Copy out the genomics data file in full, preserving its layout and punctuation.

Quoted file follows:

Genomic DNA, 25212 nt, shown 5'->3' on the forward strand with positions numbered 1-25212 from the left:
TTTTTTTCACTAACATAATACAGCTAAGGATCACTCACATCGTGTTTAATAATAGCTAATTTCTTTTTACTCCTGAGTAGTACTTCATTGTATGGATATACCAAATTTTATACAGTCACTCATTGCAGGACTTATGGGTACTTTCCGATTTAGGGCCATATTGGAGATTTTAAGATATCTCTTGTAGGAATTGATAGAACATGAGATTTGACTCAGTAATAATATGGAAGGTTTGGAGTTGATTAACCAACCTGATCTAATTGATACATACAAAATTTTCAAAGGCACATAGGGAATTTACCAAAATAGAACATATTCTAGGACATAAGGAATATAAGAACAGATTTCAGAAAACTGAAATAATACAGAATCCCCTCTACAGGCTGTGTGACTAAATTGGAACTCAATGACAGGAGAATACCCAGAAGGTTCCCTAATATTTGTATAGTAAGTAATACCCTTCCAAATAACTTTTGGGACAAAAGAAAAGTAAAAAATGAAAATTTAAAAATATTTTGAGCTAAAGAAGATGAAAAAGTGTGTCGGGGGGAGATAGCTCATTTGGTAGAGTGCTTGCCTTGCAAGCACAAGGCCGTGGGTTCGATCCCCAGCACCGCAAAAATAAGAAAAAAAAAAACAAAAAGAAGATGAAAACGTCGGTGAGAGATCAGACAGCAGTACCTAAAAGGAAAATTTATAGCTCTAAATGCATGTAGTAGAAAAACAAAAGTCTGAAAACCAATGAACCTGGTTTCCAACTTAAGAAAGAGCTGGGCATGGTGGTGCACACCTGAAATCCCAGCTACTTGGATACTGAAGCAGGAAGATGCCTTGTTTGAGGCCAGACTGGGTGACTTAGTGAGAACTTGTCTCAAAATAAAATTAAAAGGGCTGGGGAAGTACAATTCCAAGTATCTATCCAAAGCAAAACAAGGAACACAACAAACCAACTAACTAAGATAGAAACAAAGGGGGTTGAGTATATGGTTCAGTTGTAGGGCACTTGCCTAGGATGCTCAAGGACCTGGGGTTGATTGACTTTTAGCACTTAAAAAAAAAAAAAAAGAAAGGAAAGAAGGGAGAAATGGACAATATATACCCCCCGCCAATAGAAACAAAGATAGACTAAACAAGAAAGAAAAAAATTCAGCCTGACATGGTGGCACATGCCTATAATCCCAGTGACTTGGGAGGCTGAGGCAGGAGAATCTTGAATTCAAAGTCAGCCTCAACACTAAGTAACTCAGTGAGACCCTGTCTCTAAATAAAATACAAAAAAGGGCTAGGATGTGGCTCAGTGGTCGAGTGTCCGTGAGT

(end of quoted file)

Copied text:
Genomic DNA, 25212 nt, shown 5'->3' on the forward strand with positions numbered 1-25212 from the left:
TTTTTTTCACTAACATAATACAGCTAAGGATCACTCACATCGTGTTTAATAATAGCTAATTTCTTTTTACTCCTGAGTAGTACTTCATTGTATGGATATACCAAATTTTATACAGTCACTCATTGCAGGACTTATGGGTACTTTCCGATTTAGGGCCATATTGGAGATTTTAAGATATCTCTTGTAGGAATTGATAGAACATGAGATTTGACTCAGTAATAATATGGAAGGTTTGGAGTTGATTAACCAACCTGATCTAATTGATACATACAAAATTTTCAAAGGCACATAGGGAATTTACCAAAATAGAACATATTCTAGGACATAAGGAATATAAGAACAGATTTCAGAAAACTGAAATAATACAGAATCCCCTCTACAGGCTGTGTGACTAAATTGGAACTCAATGACAGGAGAATACCCAGAAGGTTCCCTAATATTTGTATAGTAAGTAATACCCTTCCAAATAACTTTTGGGACAAAAGAAAAGTAAAAAATGAAAATTTAAAAATATTTTGAGCTAAAGAAGATGAAAAAGTGTGTCGGGGGGAGATAGCTCATTTGGTAGAGTGCTTGCCTTGCAAGCACAAGGCCGTGGGTTCGATCCCCAGCACCGCAAAAATAAGAAAAAAAAAAACAAAAAGAAGATGAAAACGTCGGTGAGAGATCAGACAGCAGTACCTAAAAGGAAAATTTATAGCTCTAAATGCATGTAGTAGAAAAACAAAAGTCTGAAAACCAATGAACCTGGTTTCCAACTTAAGAAAGAGCTGGGCATGGTGGTGCACACCTGAAATCCCAGCTACTTGGATACTGAAGCAGGAAGATGCCTTGTTTGAGGCCAGACTGGGTGACTTAGTGAGAACTTGTCTCAAAATAAAATTAAAAGGGCTGGGGAAGTACAATTCCAAGTATCTATCCAAAGCAAAACAAGGAACACAACAAACCAACTAACTAAGATAGAAACAAAGGGGGTTGAGTATATGGTTCAGTTGTAGGGCACTTGCCTAGGATGCTCAAGGACCTGGGGTTGATTGACTTTTAGCACTTAAAAAAAAAAAAAAAGAAAGGAAAGAAGGGAGAAATGGACAATATATACCCCCCGCCAATAGAAACAAAGATAGACTAAACAAGAAAGAAAAAAATTCAGCCTGACATGGTGGCACATGCCTATAATCCCAGTGACTTGGGAGGCTGAGGCAGGAGAATCTTGAATTCAAAGTCAGCCTCAACACTAAGTAACTCAGTGAGACCCTGTCTCTAAATAAAATACAAAAAAGGGCTAGGATGTGGCTCAGTGGTCGAGTGTCCGTGAGT